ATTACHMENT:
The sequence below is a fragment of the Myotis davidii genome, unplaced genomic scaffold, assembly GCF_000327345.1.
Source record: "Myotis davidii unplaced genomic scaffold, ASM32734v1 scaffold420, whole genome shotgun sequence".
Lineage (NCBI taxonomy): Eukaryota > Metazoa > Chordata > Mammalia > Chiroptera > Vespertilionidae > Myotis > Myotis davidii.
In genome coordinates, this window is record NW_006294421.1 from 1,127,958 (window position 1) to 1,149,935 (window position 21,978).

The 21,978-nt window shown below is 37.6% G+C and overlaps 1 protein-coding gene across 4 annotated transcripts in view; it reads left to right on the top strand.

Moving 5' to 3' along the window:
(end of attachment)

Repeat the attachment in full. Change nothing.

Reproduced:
The sequence below is a fragment of the Myotis davidii genome, unplaced genomic scaffold, assembly GCF_000327345.1.
Source record: "Myotis davidii unplaced genomic scaffold, ASM32734v1 scaffold420, whole genome shotgun sequence".
Lineage (NCBI taxonomy): Eukaryota > Metazoa > Chordata > Mammalia > Chiroptera > Vespertilionidae > Myotis > Myotis davidii.
In genome coordinates, this window is record NW_006294421.1 from 1,127,958 (window position 1) to 1,149,935 (window position 21,978).

The 21,978-nt window shown below is 37.6% G+C and overlaps 1 protein-coding gene across 4 annotated transcripts in view; it reads left to right on the top strand.

Moving 5' to 3' along the window: